We are rapidly running out of the energy needed to keep houses running and industries afloat. The gas load-shedding problem, already crippling much of Punjab and Khyber Pakhtunkhwa (KPK), could now extend to Sindh. According to the managing director of the Sui Southern Gas Company, gas losses which occurred for several reasons had resulted in a shortage of the fuel and could result in Karachi facing load-shedding over the next two months. Some parts of interior Sindh are already facing the problem. The energy situation across the country seems to be deteriorating quickly. The reason is tied in to negligence over a period of many years and a failure to cater to rising demands. It should not have been hard to predict that population growth would lead to enhanced needs for fuel of all kinds. At present, while a few new fields of gas have been found, supplies from established fields such as Sui and Badin are on the decline, meaning that gas supply is essentially static while demand continues to rise. The SSGC has also said a major reason for the gas losses it confronts is the dilapidated state of the 56,000 kilometre pipeline network which carries gas to cities, towns and villages across the country. There has been too little work on preventing corrosion of these pipes and, as a result, valuable gas simply slips away.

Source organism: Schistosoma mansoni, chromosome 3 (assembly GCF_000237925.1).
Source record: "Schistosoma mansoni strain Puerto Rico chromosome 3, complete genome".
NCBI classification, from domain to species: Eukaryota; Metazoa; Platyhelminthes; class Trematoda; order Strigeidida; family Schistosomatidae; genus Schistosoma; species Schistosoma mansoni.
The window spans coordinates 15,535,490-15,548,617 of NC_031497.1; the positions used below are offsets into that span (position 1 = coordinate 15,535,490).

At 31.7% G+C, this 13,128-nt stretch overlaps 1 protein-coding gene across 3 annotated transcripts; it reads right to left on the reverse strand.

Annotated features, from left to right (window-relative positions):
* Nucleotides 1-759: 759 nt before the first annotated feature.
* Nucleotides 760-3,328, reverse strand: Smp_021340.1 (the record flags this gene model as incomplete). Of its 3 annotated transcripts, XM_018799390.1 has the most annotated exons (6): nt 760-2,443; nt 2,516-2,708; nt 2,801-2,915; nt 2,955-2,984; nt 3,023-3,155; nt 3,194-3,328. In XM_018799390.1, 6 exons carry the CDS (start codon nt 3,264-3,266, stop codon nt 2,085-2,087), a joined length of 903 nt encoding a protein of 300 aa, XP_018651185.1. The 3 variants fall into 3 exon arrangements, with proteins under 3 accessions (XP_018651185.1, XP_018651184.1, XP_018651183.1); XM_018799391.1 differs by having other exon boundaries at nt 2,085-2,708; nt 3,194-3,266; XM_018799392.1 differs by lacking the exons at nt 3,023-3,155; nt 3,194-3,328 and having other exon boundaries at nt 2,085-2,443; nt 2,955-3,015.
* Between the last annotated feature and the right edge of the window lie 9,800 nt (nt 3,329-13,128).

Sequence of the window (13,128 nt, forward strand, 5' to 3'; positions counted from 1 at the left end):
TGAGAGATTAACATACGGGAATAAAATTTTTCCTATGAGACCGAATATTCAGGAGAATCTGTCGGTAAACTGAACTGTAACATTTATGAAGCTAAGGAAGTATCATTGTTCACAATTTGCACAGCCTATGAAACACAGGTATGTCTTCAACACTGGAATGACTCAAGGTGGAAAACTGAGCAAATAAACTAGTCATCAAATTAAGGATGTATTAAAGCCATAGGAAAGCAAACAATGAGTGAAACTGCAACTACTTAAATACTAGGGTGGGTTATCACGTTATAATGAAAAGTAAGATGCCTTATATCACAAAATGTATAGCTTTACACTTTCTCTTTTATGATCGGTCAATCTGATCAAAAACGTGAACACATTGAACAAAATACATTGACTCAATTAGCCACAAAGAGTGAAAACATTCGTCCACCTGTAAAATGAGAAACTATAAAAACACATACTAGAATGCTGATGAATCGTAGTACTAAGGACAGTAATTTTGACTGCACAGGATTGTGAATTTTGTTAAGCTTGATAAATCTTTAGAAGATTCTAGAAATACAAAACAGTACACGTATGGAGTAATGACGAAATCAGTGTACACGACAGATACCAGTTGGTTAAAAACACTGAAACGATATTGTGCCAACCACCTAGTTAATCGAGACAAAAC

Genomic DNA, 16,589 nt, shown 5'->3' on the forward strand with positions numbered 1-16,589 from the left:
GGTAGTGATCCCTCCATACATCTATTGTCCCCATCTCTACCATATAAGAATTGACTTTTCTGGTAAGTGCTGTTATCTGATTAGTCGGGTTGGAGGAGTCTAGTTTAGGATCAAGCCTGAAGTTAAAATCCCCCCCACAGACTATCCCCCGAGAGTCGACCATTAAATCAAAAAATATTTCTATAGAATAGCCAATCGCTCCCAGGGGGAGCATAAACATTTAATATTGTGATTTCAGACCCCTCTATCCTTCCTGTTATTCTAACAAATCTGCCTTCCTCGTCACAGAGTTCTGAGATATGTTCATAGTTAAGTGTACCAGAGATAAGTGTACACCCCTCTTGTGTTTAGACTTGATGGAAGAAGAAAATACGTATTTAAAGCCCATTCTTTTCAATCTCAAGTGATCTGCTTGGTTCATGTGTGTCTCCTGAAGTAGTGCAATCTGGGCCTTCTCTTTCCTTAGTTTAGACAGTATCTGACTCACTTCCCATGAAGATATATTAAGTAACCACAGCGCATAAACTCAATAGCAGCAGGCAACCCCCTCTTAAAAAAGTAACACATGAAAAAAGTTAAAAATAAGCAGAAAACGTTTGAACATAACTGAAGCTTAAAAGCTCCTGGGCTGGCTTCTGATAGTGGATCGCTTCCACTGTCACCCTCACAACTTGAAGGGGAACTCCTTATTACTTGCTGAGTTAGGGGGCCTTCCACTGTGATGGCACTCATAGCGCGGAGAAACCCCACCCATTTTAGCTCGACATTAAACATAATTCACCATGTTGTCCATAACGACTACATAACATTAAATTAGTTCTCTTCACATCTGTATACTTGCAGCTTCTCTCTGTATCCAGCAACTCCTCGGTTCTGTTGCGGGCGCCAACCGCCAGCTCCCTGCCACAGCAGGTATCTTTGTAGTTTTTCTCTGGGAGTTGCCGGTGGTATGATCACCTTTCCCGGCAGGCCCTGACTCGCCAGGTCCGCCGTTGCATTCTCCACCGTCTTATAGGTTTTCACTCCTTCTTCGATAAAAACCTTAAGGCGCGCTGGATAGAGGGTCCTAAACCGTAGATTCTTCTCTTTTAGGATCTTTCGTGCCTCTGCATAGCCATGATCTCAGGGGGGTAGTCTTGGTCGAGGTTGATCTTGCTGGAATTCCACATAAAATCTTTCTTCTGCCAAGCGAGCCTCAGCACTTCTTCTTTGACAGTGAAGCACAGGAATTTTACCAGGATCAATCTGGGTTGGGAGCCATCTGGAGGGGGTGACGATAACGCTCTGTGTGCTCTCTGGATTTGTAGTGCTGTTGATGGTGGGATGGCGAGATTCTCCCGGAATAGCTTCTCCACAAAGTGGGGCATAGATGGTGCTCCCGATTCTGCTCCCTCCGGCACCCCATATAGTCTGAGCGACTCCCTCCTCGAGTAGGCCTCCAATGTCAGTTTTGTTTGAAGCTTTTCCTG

The figures maintained by the company which provides gas to the southern provinces of Sindh and Baluchistan indicate that 58 per cent of gas losses are due to theft, 38 per cent due to leakages and 15 per cent due to inaccurate metering. The MD made a significant point when he stated that the restriction placed on new connections in 2011 had led to an increase in gas theft. Stealing means no revenue comes in to the company while gas continues to be drained from the system. Perhaps the connection policy needs to be reconsidered, but only in tandem with new initiatives to acquire gas as swiftly as possible. The gas pipeline deals being worked out with Central Asian countries and Iran will take a little time to materialise. Till then, the SSGC and its northern counterpart the CNGPL have plans to bring in imported liquid petroleum gas (LPG). But adding this to the system will obviously increase the cost given the high prices of LPG. There are also additional problems such as default by major gas users including Pak Steel and K-Electric. Pak Steel owes the SSGC Rs38 to 39 billion while a deal with K-Electric is being worked out over dues. These are issues that have continued month after month, year after year. The delay in tackling them has led to the crisis we face today. The shutoff of gas supplies to industries one day a week in Sindh and to CNG stations for three days every week affects millions. We cannot continue to live like this. We desperately need energy and a strategy to bring it in quickly, whether this means resorting to alternative energy resources or developing other ways that can help meet the basic needs of people and of our economy.